Crime Prevention Through Environmental Design (CPTED)
CPTED is a common sense approach to crime prevention that uses three main strategies. This interdisciplinary discipline helps predict behavior in the interest of preventing crime has generated a rich body of literature. Unfortunately, very little applies to restroom planning and construction so we ‘re trying to fill the gaps. Our study of CPTED and public restrooms is “Building Safe Public Toilets into Shared Urban Space” was presented at the 2011 World Toilet Summit in Hainan, China.
CPTED is guided by three basic principles.
- Natural Surveillance Dissuade potential wrong doers by activating public spaces and creating lines of sight.
- Natural Access Control Use attendants, fences, locks, or simple definition of architectural space to create a perception of risk in potential offenders.
- Territorial Reinforcement Use physical design to create a territorial sphere of influence so that users of a public space feel a sense of ownership over it.
The National Institute of Crime Prevention explains the value of CPTED as follows: “The proper design and effective use of the built environment can lead to a reduction in the fear of crime and incidence of crime, and to an improvement in quality of life.”
San Diego Police Department CPTED guidelines for restrooms from the note that the unisex design “has the advantage that it does not provide room for multi-person criminal acts”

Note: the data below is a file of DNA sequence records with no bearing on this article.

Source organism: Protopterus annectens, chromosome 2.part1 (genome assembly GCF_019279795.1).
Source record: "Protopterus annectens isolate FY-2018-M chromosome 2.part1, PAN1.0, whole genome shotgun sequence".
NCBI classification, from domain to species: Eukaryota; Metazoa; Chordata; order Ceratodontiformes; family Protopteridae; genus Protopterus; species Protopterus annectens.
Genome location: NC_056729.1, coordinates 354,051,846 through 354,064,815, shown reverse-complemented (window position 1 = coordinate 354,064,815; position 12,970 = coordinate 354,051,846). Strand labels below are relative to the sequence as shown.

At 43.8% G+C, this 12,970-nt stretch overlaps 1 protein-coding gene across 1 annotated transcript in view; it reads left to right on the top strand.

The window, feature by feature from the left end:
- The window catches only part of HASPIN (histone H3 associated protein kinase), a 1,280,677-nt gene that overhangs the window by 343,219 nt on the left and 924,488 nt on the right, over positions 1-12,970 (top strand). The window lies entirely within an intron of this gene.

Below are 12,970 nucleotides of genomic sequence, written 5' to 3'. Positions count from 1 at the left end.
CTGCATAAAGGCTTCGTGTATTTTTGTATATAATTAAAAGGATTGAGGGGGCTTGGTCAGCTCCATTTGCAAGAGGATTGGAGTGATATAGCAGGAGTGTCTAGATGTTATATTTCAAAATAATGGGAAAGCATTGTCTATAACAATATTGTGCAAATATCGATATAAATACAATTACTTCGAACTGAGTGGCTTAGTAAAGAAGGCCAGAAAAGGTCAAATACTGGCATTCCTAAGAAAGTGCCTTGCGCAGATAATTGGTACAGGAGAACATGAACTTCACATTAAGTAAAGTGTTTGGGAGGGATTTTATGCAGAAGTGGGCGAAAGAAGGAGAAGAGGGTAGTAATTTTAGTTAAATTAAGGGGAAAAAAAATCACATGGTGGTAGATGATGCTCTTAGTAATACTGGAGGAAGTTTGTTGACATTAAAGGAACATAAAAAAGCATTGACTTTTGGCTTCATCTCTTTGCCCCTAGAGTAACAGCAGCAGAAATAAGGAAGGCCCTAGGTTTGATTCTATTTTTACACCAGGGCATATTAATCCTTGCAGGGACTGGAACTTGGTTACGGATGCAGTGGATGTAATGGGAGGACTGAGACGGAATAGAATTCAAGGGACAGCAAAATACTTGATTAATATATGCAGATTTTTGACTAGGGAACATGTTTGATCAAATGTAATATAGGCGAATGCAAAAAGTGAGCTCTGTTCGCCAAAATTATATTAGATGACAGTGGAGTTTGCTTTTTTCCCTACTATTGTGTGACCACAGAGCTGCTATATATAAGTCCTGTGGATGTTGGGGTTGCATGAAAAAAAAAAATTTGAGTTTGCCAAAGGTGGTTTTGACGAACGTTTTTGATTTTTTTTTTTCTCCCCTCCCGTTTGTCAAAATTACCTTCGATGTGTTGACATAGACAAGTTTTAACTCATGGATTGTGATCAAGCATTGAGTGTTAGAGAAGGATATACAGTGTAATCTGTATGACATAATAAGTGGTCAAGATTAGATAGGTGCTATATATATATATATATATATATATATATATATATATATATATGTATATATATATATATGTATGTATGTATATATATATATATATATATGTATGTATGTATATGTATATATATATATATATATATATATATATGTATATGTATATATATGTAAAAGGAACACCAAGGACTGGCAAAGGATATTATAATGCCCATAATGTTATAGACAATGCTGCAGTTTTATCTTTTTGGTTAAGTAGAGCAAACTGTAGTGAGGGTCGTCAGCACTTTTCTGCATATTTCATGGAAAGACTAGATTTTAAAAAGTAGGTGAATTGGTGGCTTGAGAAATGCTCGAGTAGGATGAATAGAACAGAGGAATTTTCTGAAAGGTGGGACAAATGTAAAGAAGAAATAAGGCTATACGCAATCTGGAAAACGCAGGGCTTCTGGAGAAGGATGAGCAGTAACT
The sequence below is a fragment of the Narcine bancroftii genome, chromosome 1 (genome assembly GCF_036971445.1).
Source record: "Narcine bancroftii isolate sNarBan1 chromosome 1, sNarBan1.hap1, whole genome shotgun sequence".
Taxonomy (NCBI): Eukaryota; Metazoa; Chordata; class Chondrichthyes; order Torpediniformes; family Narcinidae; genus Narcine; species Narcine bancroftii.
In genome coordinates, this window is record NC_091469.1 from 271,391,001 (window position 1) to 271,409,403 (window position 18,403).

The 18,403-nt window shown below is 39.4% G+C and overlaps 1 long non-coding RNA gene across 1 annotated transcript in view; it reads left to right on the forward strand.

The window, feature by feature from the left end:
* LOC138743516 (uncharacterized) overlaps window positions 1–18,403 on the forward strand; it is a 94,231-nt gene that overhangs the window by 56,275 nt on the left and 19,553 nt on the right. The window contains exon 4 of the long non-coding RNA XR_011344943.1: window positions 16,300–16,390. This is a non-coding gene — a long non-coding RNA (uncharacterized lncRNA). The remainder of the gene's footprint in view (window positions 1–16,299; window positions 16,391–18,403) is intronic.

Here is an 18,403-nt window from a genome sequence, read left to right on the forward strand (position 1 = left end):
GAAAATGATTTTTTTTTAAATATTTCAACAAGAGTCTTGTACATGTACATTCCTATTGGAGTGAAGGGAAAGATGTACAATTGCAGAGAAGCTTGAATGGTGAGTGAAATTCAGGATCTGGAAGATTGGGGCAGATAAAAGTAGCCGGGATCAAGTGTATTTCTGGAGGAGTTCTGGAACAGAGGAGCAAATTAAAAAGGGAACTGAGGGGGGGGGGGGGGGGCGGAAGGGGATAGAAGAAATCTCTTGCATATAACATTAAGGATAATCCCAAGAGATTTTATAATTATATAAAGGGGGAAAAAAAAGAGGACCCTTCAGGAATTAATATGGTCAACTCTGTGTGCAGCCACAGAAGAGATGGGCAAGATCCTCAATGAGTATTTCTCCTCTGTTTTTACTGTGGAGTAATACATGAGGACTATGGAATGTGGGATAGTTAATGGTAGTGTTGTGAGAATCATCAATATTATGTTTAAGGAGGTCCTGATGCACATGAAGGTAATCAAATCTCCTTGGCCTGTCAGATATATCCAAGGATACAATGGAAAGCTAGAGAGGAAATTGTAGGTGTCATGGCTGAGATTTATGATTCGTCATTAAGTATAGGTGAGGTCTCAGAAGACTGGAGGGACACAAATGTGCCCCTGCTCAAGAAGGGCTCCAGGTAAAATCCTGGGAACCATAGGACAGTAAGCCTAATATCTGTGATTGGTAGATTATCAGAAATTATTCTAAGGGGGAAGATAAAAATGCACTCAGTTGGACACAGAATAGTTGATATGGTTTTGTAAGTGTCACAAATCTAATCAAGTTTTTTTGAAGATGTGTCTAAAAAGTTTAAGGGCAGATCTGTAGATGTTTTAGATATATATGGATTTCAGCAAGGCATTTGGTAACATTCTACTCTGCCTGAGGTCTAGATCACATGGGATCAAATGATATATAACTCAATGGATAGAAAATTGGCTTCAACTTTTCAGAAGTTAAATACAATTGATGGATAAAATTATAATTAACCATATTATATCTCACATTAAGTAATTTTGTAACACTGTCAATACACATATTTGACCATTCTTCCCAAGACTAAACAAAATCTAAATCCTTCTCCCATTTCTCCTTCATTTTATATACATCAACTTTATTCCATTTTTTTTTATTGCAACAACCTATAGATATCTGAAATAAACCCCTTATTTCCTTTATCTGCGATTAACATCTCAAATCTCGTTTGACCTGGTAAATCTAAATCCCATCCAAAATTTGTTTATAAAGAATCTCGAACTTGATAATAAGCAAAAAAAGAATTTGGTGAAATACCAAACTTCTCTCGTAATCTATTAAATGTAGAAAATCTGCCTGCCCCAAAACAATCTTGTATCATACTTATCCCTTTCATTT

A 1995 case study that focusses primarily on restroom CPTED is “Redesigning Hell: Preventing Crime and Disorder at the Port Authority Bus Terminal” by Marcus Felson and colleagues at the Rutgers University School of Criminal Justice. Built in 1950, New York’s main bus station had the worst crime and disorder levels in North America and Europe by the 1980s. The situation was complicated by hundreds of homeless individuals who lived there. In the CPTED-inspired renovation, significant changes were made to restrooms, including the introduction of attendants. See especially page 28 for Table 2: Detailed Characteristics of Restrooms Before and After Renovation Port Authority Bus Terminal, New York City.
Planning Urban Design and Management for Crime Prevention is an excellent, current, beautifully-illustrated, 54-page CPTED manual from the European Commission. The focus on shared urban space but unfortunately, there are no specific references to public toilet design.
A guide with helpful information on a controversial area of crime prevention is “Video Surveillance of Public Places.” By Jerry Ratcliffe. Center for Problem Oriented Policing. Response Guide No. 4, 2006.